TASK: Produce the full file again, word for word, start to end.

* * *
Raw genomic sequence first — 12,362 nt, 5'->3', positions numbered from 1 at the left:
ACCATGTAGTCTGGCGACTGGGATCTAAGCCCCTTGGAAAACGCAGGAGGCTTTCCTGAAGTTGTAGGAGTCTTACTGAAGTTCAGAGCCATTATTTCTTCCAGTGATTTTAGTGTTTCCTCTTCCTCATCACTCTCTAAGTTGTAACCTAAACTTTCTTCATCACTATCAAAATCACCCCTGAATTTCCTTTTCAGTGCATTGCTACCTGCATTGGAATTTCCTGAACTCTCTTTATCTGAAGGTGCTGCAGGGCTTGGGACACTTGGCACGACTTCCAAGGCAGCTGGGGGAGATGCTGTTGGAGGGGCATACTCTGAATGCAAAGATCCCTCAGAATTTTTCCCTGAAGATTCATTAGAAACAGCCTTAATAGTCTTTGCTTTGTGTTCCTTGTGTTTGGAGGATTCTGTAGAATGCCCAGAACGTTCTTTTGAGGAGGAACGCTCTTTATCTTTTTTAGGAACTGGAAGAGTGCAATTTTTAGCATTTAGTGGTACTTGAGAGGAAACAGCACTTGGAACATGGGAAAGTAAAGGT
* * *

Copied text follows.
Raw genomic sequence first — 12,362 nt, 5'->3', positions numbered from 1 at the left:
ACCATGTAGTCTGGCGACTGGGATCTAAGCCCCTTGGAAAACGCAGGAGGCTTTCCTGAAGTTGTAGGAGTCTTACTGAAGTTCAGAGCCATTATTTCTTCCAGTGATTTTAGTGTTTCCTCTTCCTCATCACTCTCTAAGTTGTAACCTAAACTTTCTTCATCACTATCAAAATCACCCCTGAATTTCCTTTTCAGTGCATTGCTACCTGCATTGGAATTTCCTGAACTCTCTTTATCTGAAGGTGCTGCAGGGCTTGGGACACTTGGCACGACTTCCAAGGCAGCTGGGGGAGATGCTGTTGGAGGGGCATACTCTGAATGCAAAGATCCCTCAGAATTTTTCCCTGAAGATTCATTAGAAACAGCCTTAATAGTCTTTGCTTTGTGTTCCTTGTGTTTGGAGGATTCTGTAGAATGCCCAGAACGTTCTTTTGAGGAGGAACGCTCTTTATCTTTTTTAGGAACTGGAAGAGTGCAATTTTTAGCATTTAGTGGTACTTGAGAGGAAACAGCACTTGGAACATGGGAAAGTAAAGGT